- Philanthropy: This practice involves donating money to a specific cause or organization. Whatever cause the company chooses should be relevant to their industry; it makes more sense for a diaper company to donate to an organization that helps single moms than it does for them to work with a charity that gives professional clothing to people who are homeless and applying for jobs.
- Volunteering: Some companies choose to create a program where their employees, instead of working for the day, will go out and volunteer for a specific organization in the community. This type of CSR can also include a company volunteering their services or product to an organization. For example, an accounting company could donate its tax professionals’ time to help low-income families file their taxes for free, or a clothing company could donate its out-of-season fashions to a women’s shelter.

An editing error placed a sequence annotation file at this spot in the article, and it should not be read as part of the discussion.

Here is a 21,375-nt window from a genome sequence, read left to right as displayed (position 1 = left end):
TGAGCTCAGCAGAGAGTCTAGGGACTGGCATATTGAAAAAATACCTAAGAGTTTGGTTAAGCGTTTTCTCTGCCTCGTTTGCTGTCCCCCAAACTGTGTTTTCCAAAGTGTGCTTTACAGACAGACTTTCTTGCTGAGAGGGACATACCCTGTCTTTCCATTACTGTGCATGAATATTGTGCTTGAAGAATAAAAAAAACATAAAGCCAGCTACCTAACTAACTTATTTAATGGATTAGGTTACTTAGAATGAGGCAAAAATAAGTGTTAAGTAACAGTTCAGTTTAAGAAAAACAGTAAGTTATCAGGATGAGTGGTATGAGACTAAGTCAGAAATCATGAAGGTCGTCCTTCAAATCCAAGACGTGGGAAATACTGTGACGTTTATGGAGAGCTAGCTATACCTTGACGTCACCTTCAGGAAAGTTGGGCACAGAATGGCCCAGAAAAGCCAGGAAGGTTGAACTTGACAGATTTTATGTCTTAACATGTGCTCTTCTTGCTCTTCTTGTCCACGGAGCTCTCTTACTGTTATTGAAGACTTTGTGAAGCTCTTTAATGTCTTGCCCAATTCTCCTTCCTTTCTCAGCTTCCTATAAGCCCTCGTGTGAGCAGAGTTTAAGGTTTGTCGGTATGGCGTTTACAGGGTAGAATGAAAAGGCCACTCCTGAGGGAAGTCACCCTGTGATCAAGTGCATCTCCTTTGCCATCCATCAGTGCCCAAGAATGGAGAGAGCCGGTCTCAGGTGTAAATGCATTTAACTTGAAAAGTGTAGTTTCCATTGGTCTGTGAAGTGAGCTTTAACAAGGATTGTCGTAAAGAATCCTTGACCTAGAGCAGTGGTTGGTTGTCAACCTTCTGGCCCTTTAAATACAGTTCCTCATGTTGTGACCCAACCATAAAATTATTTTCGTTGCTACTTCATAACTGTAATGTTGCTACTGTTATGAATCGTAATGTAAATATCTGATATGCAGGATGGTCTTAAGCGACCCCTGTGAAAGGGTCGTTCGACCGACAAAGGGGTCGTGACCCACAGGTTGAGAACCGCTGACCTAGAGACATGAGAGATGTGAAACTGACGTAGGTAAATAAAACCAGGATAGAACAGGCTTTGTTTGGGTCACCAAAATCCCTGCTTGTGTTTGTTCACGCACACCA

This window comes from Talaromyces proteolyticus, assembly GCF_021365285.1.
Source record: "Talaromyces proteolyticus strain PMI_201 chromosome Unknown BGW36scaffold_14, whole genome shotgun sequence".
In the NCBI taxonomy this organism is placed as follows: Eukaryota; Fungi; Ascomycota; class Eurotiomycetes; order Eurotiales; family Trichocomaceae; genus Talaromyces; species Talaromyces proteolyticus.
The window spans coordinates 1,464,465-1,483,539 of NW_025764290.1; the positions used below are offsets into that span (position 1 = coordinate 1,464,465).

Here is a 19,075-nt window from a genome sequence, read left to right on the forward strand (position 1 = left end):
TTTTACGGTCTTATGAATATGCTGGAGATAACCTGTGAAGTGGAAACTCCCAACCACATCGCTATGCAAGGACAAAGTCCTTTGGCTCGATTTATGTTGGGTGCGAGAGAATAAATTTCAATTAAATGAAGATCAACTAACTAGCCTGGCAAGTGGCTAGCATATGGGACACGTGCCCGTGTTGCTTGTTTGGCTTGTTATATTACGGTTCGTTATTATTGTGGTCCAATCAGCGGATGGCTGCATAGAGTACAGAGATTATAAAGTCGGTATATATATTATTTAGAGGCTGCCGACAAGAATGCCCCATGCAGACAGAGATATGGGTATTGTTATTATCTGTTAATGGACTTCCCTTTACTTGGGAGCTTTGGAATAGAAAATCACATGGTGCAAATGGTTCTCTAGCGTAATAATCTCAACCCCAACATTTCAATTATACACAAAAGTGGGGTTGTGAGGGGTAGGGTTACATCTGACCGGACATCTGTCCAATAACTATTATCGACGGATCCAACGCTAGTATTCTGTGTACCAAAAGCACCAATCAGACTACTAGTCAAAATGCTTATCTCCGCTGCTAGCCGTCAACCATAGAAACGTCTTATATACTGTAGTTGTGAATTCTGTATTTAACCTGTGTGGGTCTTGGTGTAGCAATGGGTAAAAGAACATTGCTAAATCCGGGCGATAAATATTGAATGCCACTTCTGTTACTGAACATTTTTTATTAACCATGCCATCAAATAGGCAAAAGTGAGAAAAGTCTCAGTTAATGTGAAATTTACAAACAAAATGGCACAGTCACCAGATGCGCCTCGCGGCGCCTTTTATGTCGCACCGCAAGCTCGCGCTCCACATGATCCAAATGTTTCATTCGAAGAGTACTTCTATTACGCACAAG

- Ethical Labor Practices: This type of CSR especially applies to companies that use international labor. Since labor practices and laws are different outside of the United States, it’s important to these companies that everyone along the production process gets treated fairly in their wages and in their work environment. This practice can also involve ethical sourcing of materials and can overlap with the environmental category: i.e. using sustainable dyes to color clothes.
The Benefits of the Social Responsibility